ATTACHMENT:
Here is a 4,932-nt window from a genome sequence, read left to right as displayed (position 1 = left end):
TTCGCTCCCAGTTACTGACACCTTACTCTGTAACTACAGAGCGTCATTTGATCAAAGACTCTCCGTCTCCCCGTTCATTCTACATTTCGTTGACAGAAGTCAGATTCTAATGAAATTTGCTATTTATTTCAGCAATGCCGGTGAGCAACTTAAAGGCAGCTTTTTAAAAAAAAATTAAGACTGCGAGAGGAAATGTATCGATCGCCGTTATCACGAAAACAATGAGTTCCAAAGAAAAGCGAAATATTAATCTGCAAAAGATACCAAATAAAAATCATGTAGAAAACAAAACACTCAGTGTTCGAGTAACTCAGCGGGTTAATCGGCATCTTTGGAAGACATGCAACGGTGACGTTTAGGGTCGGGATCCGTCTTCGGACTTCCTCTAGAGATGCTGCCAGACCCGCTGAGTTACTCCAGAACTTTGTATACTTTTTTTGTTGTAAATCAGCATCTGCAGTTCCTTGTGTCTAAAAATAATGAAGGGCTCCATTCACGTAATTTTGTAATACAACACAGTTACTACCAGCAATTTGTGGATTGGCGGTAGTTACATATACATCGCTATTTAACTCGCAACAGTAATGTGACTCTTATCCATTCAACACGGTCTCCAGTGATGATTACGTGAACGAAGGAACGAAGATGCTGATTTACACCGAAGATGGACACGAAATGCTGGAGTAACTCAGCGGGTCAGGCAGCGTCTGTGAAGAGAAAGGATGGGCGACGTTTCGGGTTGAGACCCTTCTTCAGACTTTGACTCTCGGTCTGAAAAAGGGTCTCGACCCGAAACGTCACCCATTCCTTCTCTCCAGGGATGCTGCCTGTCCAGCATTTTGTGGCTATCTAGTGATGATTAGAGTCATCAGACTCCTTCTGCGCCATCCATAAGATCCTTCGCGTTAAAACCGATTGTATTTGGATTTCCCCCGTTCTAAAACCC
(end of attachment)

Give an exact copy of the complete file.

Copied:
Here is a 4,932-nt window from a genome sequence, read left to right as displayed (position 1 = left end):
TTCGCTCCCAGTTACTGACACCTTACTCTGTAACTACAGAGCGTCATTTGATCAAAGACTCTCCGTCTCCCCGTTCATTCTACATTTCGTTGACAGAAGTCAGATTCTAATGAAATTTGCTATTTATTTCAGCAATGCCGGTGAGCAACTTAAAGGCAGCTTTTTAAAAAAAAATTAAGACTGCGAGAGGAAATGTATCGATCGCCGTTATCACGAAAACAATGAGTTCCAAAGAAAAGCGAAATATTAATCTGCAAAAGATACCAAATAAAAATCATGTAGAAAACAAAACACTCAGTGTTCGAGTAACTCAGCGGGTTAATCGGCATCTTTGGAAGACATGCAACGGTGACGTTTAGGGTCGGGATCCGTCTTCGGACTTCCTCTAGAGATGCTGCCAGACCCGCTGAGTTACTCCAGAACTTTGTATACTTTTTTTGTTGTAAATCAGCATCTGCAGTTCCTTGTGTCTAAAAATAATGAAGGGCTCCATTCACGTAATTTTGTAATACAACACAGTTACTACCAGCAATTTGTGGATTGGCGGTAGTTACATATACATCGCTATTTAACTCGCAACAGTAATGTGACTCTTATCCATTCAACACGGTCTCCAGTGATGATTACGTGAACGAAGGAACGAAGATGCTGATTTACACCGAAGATGGACACGAAATGCTGGAGTAACTCAGCGGGTCAGGCAGCGTCTGTGAAGAGAAAGGATGGGCGACGTTTCGGGTTGAGACCCTTCTTCAGACTTTGACTCTCGGTCTGAAAAAGGGTCTCGACCCGAAACGTCACCCATTCCTTCTCTCCAGGGATGCTGCCTGTCCAGCATTTTGTGGCTATCTAGTGATGATTAGAGTCATCAGACTCCTTCTGCGCCATCCATAAGATCCTTCGCGTTAAAACCGATTGTATTTGGATTTCCCCCGTTCTAAAACCC